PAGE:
18 Books You Should Read This Summer

So many people make empty New Year’s Resolutions like – lose weight, eat healthier, get organized, and many people also resolve to read more books. This resolution seems fair at the time; everyone has an extra hour or so a day that they could spare to read a chapter or two, right? But it seems that this resolution is often the first one that is pushed aside. That extra hour could be spent napping or playing video games or watching some prime TV.

But if you’re one of the few that are serious about expanding your brain and diving into the worlds of literature, science, and history, then look no further than the 18 books below. Some are old and some are new, but all will be worth reading.

The Martian – Andy Weir

This book tells the story of astronaut Mark Watney, who ends up becoming separated from his fellow crewmates while on a Martian expedition. This book is perfect for any person who loves to think about space travel, science, or even just enjoys solving problems.

Aesop’s Fables – Aesop

Aesop’s Fables have survived for over 2000 years because they are as well-constructed as the pyramids. They are written as simple stories about animals, and they pose different ethical dilemmas and consider the various responses. These stories are often in the form of children’s stories. For example, The Tortoise and the Hare.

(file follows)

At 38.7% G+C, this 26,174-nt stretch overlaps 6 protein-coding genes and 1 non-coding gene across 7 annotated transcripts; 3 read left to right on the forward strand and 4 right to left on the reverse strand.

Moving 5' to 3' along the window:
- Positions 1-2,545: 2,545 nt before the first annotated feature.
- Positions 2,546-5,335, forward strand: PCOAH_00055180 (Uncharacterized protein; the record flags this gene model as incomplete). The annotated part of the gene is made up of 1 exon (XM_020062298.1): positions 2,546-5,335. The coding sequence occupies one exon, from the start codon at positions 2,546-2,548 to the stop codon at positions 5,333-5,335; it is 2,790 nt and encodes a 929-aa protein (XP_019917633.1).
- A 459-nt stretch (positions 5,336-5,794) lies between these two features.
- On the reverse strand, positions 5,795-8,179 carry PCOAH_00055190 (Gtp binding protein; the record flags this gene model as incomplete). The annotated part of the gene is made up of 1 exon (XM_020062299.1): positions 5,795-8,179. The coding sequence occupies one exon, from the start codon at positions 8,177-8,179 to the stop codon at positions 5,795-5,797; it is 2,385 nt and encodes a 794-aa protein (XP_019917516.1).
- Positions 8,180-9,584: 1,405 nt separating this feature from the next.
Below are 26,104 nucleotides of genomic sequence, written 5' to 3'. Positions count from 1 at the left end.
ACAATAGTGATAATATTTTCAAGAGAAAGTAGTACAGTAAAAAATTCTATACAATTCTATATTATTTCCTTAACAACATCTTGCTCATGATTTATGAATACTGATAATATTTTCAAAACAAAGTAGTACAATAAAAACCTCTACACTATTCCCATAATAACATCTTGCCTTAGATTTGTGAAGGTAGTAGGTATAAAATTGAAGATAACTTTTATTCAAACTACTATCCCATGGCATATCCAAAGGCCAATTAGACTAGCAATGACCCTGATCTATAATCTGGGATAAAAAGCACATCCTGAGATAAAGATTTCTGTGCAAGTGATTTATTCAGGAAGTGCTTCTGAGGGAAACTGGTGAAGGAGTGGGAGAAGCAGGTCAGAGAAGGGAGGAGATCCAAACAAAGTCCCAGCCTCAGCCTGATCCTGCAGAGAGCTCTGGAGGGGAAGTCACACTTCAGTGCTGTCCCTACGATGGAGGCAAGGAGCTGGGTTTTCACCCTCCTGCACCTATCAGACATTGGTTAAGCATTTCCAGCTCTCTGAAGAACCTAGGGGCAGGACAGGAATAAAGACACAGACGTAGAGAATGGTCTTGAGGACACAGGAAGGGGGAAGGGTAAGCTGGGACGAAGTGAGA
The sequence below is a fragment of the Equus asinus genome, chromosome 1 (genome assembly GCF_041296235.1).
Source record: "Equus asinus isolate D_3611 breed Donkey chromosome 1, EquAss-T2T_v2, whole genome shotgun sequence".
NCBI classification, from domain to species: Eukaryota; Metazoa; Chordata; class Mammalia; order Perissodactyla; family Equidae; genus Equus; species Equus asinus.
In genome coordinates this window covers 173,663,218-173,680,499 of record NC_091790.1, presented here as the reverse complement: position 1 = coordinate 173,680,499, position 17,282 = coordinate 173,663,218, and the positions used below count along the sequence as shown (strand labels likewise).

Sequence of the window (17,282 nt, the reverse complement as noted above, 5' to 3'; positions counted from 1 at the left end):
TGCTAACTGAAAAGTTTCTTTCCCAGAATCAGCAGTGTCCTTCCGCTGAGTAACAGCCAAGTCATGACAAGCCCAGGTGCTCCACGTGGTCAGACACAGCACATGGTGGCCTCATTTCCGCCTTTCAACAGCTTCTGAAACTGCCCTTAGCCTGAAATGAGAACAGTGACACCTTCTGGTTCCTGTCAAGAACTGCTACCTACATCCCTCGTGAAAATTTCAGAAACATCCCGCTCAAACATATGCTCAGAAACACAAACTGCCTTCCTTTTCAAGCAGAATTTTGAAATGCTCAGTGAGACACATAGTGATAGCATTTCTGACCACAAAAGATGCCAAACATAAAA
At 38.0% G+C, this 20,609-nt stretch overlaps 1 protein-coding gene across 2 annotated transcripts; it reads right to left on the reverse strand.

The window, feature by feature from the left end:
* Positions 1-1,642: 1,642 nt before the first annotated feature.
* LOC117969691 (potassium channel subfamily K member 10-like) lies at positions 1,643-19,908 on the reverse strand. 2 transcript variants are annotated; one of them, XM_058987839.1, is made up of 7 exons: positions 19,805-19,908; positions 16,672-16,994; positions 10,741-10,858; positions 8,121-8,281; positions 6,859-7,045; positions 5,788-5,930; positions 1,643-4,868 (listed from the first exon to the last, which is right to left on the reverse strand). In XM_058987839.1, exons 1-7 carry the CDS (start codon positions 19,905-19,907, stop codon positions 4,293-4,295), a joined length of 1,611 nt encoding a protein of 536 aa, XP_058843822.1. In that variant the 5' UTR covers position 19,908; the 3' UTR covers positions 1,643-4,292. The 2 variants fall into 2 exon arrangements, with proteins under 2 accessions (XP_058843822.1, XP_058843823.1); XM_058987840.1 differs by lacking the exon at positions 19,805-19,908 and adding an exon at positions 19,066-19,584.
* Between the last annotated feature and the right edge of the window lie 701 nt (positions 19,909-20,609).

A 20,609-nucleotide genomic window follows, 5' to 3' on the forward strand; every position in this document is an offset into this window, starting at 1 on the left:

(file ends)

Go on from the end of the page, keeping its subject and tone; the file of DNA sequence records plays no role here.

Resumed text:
The Illustrated Man – Ray Bradbury

This book is similar to looking through a window into another dimension. It talks about many different technologies in a creative, almost magical way, while still being scientifically sound.

The Kite Runner – Khaled Hosseini

This book is a moving and emotional portrayal of life in Afghanistan during the takeover of the Taliban. It goes through the story of a boy and his relationships with his father, his best friend, his wife, and his adopted son.

Radioactive – Lauren Redniss

Radioactive is a graphic novel that tells the the story of the lives of physicists Marie and Pierre Curie. The illustrations are artful, unique and eye catching, setting it apart from other graphic novels on the basic of visual style alone.